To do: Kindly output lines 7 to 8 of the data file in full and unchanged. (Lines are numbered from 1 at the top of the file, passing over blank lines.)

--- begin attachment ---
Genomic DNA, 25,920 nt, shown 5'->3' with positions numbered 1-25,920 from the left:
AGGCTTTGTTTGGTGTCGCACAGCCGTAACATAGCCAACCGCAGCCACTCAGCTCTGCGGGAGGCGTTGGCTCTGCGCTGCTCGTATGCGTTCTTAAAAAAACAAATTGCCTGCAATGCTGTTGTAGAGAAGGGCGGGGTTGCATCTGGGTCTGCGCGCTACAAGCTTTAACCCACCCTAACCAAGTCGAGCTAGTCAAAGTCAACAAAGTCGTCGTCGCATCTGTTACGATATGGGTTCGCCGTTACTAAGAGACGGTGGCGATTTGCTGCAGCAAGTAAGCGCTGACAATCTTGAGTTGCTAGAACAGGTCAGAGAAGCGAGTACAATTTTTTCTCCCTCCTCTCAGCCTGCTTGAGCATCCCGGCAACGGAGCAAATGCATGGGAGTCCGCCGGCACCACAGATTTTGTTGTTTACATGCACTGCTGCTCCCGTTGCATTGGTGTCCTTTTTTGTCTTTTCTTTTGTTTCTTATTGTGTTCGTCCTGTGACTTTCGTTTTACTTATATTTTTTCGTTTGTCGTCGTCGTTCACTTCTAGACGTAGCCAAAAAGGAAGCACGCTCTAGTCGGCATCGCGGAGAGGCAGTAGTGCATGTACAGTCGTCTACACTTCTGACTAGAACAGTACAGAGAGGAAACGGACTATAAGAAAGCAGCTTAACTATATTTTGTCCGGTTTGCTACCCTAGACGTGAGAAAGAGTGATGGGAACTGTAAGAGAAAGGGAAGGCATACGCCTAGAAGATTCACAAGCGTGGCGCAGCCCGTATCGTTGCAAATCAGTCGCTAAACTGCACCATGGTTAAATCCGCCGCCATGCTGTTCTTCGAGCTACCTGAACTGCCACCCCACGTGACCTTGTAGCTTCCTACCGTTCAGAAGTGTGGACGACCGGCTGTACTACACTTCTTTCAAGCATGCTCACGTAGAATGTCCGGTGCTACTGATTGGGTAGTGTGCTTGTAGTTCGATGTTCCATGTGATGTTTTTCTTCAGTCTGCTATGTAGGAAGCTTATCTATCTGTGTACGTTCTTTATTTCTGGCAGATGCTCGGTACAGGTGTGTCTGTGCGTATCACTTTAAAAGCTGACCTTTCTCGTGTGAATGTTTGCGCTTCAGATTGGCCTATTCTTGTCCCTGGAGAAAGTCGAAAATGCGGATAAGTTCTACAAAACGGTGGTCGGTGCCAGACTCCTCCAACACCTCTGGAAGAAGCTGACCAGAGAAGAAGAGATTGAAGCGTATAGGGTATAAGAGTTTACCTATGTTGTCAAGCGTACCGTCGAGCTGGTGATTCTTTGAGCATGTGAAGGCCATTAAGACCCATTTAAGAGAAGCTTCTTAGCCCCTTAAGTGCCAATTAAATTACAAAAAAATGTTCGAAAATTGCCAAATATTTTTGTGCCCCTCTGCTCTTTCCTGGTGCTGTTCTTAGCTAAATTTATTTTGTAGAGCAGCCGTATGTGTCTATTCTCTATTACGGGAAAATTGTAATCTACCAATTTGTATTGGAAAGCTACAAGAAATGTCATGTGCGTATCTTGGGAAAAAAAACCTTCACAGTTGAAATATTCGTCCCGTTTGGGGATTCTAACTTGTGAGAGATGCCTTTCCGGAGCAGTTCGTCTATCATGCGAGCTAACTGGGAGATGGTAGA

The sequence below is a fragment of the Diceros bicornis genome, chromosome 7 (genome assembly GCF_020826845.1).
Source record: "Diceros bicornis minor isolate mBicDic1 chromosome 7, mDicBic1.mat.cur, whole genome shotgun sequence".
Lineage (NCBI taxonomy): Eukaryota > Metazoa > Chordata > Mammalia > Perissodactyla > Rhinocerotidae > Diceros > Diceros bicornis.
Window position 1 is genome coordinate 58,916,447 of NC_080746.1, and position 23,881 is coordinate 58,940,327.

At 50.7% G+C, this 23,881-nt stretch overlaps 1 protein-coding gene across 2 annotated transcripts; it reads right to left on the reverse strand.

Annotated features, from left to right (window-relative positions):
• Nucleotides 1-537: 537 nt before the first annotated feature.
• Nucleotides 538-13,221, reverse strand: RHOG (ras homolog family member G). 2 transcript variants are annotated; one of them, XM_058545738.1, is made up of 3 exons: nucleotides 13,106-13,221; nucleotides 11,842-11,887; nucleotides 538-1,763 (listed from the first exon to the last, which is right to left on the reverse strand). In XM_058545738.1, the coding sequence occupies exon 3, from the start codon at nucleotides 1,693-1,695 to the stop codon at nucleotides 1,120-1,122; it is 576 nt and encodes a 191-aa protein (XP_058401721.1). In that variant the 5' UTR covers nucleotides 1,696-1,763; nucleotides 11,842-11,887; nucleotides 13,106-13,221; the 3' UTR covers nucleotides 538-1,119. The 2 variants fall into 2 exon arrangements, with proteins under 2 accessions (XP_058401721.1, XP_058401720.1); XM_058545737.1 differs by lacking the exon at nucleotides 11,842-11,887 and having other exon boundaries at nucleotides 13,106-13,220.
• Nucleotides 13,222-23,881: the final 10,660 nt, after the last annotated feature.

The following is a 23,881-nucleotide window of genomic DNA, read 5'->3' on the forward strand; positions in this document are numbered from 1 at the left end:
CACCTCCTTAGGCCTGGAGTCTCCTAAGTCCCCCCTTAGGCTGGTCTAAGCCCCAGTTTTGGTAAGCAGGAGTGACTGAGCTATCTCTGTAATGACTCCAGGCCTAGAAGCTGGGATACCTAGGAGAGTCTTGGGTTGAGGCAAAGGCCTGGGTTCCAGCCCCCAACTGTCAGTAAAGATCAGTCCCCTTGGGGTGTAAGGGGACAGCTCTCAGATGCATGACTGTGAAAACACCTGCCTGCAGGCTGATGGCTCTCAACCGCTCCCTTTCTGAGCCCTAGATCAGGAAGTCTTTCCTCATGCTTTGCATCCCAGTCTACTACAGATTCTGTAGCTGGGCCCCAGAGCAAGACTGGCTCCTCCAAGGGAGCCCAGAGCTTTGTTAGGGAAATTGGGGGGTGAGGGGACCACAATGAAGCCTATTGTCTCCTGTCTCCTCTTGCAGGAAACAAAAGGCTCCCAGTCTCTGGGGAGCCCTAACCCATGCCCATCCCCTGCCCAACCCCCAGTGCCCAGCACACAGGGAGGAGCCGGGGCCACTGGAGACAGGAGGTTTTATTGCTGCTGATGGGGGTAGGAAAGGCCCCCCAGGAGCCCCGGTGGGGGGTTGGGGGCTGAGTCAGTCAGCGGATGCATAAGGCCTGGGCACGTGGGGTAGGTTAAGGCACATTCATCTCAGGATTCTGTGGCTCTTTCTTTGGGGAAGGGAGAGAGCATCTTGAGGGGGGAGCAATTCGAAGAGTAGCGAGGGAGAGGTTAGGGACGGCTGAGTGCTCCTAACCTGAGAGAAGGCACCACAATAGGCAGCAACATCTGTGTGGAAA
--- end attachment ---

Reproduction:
At 50.7% G+C, this 23,881-nt stretch overlaps 1 protein-coding gene across 2 annotated transcripts; it reads right to left on the reverse strand.

Annotated features, from left to right (window-relative positions):